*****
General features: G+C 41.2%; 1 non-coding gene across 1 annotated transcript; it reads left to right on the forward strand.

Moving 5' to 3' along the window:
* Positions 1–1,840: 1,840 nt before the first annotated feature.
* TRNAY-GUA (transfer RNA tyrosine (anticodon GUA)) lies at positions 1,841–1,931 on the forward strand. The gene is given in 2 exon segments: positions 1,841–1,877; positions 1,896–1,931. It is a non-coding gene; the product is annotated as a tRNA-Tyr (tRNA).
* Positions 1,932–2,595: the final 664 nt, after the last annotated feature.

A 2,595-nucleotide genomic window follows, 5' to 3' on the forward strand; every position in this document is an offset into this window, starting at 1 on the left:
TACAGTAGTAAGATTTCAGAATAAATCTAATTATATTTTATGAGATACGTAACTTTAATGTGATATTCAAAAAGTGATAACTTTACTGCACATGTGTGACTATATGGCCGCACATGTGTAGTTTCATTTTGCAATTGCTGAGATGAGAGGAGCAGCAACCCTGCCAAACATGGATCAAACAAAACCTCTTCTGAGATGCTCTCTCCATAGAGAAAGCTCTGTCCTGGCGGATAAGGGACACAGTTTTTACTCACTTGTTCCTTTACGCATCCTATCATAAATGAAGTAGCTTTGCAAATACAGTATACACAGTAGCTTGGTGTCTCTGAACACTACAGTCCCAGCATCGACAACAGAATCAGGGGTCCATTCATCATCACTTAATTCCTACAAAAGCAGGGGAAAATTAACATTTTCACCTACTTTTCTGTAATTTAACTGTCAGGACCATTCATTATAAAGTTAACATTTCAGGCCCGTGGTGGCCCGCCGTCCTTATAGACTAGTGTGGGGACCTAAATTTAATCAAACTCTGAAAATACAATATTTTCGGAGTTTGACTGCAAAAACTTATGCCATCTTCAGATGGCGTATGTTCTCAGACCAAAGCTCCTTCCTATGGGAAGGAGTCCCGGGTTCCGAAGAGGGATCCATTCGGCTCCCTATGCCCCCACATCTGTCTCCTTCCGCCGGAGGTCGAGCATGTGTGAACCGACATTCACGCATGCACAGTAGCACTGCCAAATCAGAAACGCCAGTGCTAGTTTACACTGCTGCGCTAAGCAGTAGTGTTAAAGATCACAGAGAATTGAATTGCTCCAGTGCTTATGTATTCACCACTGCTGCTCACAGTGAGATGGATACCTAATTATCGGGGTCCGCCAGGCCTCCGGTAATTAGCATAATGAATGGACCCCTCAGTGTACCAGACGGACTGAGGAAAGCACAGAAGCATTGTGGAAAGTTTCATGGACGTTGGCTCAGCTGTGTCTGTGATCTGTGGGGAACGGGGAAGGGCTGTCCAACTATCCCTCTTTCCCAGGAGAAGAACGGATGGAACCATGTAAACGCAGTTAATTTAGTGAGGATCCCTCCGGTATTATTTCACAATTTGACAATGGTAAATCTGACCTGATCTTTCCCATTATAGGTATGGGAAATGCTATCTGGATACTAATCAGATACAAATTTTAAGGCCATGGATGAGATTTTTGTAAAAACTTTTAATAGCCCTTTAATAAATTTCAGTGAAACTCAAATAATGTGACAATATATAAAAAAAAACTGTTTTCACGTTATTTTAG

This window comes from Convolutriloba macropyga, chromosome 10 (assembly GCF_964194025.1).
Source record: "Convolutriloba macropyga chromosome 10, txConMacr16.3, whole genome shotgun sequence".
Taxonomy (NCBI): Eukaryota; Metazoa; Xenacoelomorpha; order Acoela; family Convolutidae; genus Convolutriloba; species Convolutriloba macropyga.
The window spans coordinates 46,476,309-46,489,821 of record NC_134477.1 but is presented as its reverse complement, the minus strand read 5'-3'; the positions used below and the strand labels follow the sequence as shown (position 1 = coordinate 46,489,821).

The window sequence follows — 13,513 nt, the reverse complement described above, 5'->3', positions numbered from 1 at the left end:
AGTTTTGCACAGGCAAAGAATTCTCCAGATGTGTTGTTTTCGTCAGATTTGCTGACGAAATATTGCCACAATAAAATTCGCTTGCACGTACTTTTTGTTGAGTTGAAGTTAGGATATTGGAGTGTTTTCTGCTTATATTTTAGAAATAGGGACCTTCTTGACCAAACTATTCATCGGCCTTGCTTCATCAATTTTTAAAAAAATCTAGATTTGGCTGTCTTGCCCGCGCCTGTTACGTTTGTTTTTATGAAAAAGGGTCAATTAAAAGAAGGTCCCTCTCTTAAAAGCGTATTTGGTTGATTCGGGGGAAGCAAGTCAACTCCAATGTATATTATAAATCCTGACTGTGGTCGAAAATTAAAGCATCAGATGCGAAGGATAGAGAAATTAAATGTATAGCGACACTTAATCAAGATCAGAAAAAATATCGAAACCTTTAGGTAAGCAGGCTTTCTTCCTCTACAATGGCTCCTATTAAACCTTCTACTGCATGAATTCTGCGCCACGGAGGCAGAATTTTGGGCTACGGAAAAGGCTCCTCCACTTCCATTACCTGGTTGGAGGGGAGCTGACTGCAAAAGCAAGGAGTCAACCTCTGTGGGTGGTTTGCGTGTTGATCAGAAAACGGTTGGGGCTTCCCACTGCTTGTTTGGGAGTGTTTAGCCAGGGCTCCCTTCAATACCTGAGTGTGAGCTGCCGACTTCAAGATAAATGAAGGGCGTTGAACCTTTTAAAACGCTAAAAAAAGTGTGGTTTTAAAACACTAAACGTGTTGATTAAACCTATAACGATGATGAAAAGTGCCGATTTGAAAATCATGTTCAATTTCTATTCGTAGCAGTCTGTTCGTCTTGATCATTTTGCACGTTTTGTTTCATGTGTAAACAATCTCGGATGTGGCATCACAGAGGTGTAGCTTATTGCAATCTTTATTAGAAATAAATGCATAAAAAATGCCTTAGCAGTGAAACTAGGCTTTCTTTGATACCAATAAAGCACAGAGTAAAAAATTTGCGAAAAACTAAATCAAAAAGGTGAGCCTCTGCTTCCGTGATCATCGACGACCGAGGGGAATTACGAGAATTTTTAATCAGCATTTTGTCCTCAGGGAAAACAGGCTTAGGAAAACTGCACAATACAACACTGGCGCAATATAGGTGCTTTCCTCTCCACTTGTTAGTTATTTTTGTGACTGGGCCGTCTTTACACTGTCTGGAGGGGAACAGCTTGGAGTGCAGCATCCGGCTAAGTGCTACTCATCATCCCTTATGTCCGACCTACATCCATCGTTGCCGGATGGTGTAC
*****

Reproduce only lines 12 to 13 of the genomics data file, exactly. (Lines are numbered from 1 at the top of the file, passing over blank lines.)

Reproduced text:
The window sequence follows — 13,513 nt, the reverse complement described above, 5'->3', positions numbered from 1 at the left end:
AGTTTTGCACAGGCAAAGAATTCTCCAGATGTGTTGTTTTCGTCAGATTTGCTGACGAAATATTGCCACAATAAAATTCGCTTGCACGTACTTTTTGTTGAGTTGAAGTTAGGATATTGGAGTGTTTTCTGCTTATATTTTAGAAATAGGGACCTTCTTGACCAAACTATTCATCGGCCTTGCTTCATCAATTTTTAAAAAAATCTAGATTTGGCTGTCTTGCCCGCGCCTGTTACGTTTGTTTTTATGAAAAAGGGTCAATTAAAAGAAGGTCCCTCTCTTAAAAGCGTATTTGGTTGATTCGGGGGAAGCAAGTCAACTCCAATGTATATTATAAATCCTGACTGTGGTCGAAAATTAAAGCATCAGATGCGAAGGATAGAGAAATTAAATGTATAGCGACACTTAATCAAGATCAGAAAAAATATCGAAACCTTTAGGTAAGCAGGCTTTCTTCCTCTACAATGGCTCCTATTAAACCTTCTACTGCATGAATTCTGCGCCACGGAGGCAGAATTTTGGGCTACGGAAAAGGCTCCTCCACTTCCATTACCTGGTTGGAGGGGAGCTGACTGCAAAAGCAAGGAGTCAACCTCTGTGGGTGGTTTGCGTGTTGATCAGAAAACGGTTGGGGCTTCCCACTGCTTGTTTGGGAGTGTTTAGCCAGGGCTCCCTTCAATACCTGAGTGTGAGCTGCCGACTTCAAGATAAATGAAGGGCGTTGAACCTTTTAAAACGCTAAAAAAAGTGTGGTTTTAAAACACTAAACGTGTTGATTAAACCTATAACGATGATGAAAAGTGCCGATTTGAAAATCATGTTCAATTTCTATTCGTAGCAGTCTGTTCGTCTTGATCATTTTGCACGTTTTGTTTCATGTGTAAACAATCTCGGATGTGGCATCACAGAGGTGTAGCTTATTGCAATCTTTATTAGAAATAAATGCATAAAAAATGCCTTAGCAGTGAAACTAGGCTTTCTTTGATACCAATAAAGCACAGAGTAAAAAATTTGCGAAAAACTAAATCAAAAAGGTGAGCCTCTGCTTCCGTGATCATCGACGACCGAGGGGAATTACGAGAATTTTTAATCAGCATTTTGTCCTCAGGGAAAACAGGCTTAGGAAAACTGCACAATACAACACTGGCGCAATATAGGTGCTTTCCTCTCCACTTGTTAGTTATTTTTGTGACTGGGCCGTCTTTACACTGTCTGGAGGGGAACAGCTTGGAGTGCAGCATCCGGCTAAGTGCTACTCATCATCCCTTATGTCCGACCTACATCCATCGTTGCCGGATGGTGTAC